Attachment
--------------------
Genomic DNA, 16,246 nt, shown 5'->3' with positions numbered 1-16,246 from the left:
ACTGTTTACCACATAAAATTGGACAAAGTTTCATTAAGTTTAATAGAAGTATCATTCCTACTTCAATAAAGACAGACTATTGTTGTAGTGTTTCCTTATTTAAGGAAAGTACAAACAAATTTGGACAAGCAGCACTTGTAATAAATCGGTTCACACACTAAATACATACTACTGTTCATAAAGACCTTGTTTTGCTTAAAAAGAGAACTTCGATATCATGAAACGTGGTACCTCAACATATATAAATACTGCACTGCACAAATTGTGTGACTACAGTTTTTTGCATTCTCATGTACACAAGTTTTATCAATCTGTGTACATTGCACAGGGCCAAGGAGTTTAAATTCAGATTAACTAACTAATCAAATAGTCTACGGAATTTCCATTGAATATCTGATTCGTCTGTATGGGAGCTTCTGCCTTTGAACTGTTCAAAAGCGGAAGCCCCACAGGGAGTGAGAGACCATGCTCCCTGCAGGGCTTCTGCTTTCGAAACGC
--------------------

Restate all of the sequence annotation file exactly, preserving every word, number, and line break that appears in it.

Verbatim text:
Genomic DNA, 16,246 nt, shown 5'->3' with positions numbered 1-16,246 from the left:
ACTGTTTACCACATAAAATTGGACAAAGTTTCATTAAGTTTAATAGAAGTATCATTCCTACTTCAATAAAGACAGACTATTGTTGTAGTGTTTCCTTATTTAAGGAAAGTACAAACAAATTTGGACAAGCAGCACTTGTAATAAATCGGTTCACACACTAAATACATACTACTGTTCATAAAGACCTTGTTTTGCTTAAAAAGAGAACTTCGATATCATGAAACGTGGTACCTCAACATATATAAATACTGCACTGCACAAATTGTGTGACTACAGTTTTTTGCATTCTCATGTACACAAGTTTTATCAATCTGTGTACATTGCACAGGGCCAAGGAGTTTAAATTCAGATTAACTAACTAATCAAATAGTCTACGGAATTTCCATTGAATATCTGATTCGTCTGTATGGGAGCTTCTGCCTTTGAACTGTTCAAAAGCGGAAGCCCCACAGGGAGTGAGAGACCATGCTCCCTGCAGGGCTTCTGCTTTCGAAACGC